The Bharatiya Janata Party (BJP)-led government in Madhya Pradesh has passed a Bill in its Assembly to award capital punishment to those found guilty of raping children below the age of 12. The Rajasthan government, too, was contemplating of bringing a similar Bill.
Currently, the maximum punishment under the Indian Penal Code (IPC) for rape convicts is life imprisonment. The state government has also suggested that the minimum punishment for rape be kept 14 years, and 20 years in case of gang rape.
The Bill — Dand Vidhi (Madhya Pradesh Sanshodhan) Vidheyak, 2017 — is awaiting the President’s assent.
The civil society said awarding death punishment would barely be a deterrent. “This is a knee-jerk reaction from the state government,” said Ravi Kant, a Supreme Court lawyer and child rights activist. “Rapists would now kill victims to hide their identities. The state government should instead invest in policing and scientific techniques of investigation. Most accused get away scot-free because of shoddy investigation and victims turning hostile because of threats.”
The Madhya Pradesh government brought the Bill following the rape of a teenager in Bhopal. The girl was returning from her coaching class when four men allegedly abducted and raped her.
The state reported the most number of rapes in 2016. According to the National
Crime Records Bureau, the state reported 4,882 rapes cases, followed by Uttar Pradesh with 4,816 cases and Maharashtra with 4,189 cases. Madhya Pradesh was also among the states that reported the maximum number of cases for crimes against children. Uttar Pradesh topped this list with 15.3 per cent of cases, followed by Maharashtra at 13.6 per cent and Madhya Pradesh at 13.1 per cent.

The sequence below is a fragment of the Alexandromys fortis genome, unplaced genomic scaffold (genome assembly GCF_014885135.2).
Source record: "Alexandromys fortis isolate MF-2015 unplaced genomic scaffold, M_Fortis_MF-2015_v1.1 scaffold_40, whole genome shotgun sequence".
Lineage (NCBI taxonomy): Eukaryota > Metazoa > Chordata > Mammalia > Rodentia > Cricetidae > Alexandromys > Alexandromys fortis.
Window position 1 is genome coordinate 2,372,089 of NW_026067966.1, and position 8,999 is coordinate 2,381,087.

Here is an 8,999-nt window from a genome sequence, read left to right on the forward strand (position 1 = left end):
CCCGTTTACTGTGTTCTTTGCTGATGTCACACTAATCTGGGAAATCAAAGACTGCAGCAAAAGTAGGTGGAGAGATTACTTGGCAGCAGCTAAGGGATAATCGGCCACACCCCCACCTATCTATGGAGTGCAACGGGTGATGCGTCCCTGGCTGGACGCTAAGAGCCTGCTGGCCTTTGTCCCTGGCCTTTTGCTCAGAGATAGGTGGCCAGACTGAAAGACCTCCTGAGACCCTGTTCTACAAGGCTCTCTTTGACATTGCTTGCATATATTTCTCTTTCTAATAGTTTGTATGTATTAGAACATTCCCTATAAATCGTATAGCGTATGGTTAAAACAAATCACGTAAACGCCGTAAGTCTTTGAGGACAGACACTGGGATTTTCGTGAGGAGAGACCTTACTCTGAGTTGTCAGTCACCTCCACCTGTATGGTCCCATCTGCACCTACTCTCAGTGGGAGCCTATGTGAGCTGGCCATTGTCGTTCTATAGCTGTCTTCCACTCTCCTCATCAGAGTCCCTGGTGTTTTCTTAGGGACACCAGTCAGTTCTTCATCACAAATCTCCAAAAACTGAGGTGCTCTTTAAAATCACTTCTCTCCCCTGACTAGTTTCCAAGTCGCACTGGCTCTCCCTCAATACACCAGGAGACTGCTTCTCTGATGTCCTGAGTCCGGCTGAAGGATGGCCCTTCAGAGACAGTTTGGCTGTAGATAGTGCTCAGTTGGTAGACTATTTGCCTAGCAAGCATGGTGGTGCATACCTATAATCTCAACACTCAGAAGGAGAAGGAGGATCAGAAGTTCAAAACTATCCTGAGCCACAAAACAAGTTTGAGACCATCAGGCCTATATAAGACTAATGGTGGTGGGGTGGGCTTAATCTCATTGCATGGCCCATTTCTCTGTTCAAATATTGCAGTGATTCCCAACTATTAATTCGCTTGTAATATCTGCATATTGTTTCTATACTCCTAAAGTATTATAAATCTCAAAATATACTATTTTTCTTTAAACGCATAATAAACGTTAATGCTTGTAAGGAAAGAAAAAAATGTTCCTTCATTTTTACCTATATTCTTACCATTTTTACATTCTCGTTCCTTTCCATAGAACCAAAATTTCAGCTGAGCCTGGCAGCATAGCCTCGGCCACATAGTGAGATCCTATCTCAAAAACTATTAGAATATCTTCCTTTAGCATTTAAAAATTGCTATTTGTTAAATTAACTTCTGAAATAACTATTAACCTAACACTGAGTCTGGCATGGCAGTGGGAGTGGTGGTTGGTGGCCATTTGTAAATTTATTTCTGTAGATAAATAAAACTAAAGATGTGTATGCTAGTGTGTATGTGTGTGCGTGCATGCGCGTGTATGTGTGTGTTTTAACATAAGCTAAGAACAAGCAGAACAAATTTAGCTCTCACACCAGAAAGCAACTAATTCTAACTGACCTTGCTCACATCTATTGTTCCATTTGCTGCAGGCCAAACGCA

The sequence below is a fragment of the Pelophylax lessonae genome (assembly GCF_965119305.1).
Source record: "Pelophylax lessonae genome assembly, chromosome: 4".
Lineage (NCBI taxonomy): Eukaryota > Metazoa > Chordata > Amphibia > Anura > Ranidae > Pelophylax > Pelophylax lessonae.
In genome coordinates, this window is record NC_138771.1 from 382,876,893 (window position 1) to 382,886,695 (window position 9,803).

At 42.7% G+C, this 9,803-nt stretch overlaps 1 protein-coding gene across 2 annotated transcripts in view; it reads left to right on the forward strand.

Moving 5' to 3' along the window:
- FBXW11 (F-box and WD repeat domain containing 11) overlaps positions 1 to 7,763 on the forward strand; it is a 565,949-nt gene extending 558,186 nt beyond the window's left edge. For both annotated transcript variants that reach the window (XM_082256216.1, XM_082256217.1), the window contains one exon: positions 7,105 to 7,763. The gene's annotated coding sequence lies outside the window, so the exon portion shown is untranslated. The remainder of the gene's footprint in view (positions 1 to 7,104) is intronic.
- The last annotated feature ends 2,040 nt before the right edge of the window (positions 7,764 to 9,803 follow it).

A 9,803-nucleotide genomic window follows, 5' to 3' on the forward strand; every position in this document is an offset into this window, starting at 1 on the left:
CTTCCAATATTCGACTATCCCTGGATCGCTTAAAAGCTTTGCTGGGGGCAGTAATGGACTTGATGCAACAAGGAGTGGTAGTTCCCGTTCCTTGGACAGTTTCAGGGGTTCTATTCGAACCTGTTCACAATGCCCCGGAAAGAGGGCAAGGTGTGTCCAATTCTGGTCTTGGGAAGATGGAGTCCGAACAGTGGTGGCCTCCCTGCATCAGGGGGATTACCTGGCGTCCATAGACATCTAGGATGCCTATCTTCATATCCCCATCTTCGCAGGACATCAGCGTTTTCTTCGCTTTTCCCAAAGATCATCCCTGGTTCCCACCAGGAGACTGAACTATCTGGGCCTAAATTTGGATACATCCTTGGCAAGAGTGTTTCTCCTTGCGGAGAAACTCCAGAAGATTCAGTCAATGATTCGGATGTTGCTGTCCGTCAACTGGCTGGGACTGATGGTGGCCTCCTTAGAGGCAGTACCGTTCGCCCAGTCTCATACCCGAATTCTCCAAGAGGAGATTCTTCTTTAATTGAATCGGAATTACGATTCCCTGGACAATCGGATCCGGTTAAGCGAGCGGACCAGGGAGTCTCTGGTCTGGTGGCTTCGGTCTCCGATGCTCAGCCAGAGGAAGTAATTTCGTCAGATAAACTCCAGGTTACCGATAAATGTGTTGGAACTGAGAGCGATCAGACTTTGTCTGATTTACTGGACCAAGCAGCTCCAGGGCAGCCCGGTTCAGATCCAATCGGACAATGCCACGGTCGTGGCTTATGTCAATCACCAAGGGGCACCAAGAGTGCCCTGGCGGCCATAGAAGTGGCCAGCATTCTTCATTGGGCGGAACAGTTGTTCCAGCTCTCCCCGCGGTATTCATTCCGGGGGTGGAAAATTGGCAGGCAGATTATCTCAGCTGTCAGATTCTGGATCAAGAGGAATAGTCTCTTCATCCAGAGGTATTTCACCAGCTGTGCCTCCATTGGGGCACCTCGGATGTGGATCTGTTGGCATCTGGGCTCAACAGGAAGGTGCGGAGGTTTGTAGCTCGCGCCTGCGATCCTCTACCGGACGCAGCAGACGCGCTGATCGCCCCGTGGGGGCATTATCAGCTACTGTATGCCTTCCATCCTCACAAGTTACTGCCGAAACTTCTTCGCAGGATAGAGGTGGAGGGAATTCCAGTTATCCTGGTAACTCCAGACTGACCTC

The Justice J S Verma Committee, which was set up to recommend amendments to the Criminal Law for speedy trial and enhanced punishment of criminals accused of committing sexual assault against women, had also suggested against imposing the death penalty. The committee was set up following public demand for death punishment in the aftermath of the Nirbhaya case in Delhi in 2012.
“The committee rejected the proposal for chemical castration as it fails to treat the social foundations of rape. It opined that death penalty should not be awarded for the offence of rape as there was considerable evidence that death penalty was not a deterrence to serious crimes. It recommended life imprisonment for rape,” said the summary of the report available on the website of PRS Legislative Research, a not-for-profit organisation.
After the Verma Committee report, the government amended the IPC through the Criminal Law (Amendment) Act, 2013, popularly known as the anti-rape Bill. It introduced several provisions, including Section 376A, which allowed for death penalty to be imposed in cases where rape led to the death of the victim, or left the victim in a persistent vegetative state. The maximum punishment was raised to life imprisonment in case of a non-death. Two years later, the Law Commission recommended abolition of death penalty for all crimes except cases related to terrorism.
Madhya Pradesh, which is not bound either by the Law Commission report or the Justice Verma committee report, has proposed that death penalty should be given to those found guilty of raping children below the age of 12 years. “The Union government is finding it difficult to recommend the President to accept the state government Bill because of the divergent views. The matter has been referred to the Union Law ministry for its opinion,” said an official.
Among the other changes, the Madhya Pradesh government has also passed a provision for a three-year jail term for stalking.
Rajasthan Home Minister Gulab Chand Kataria told reporters that the state government was currently reviewing the Madhya Pradesh Bill and intends to bring its own Bill in the budget session.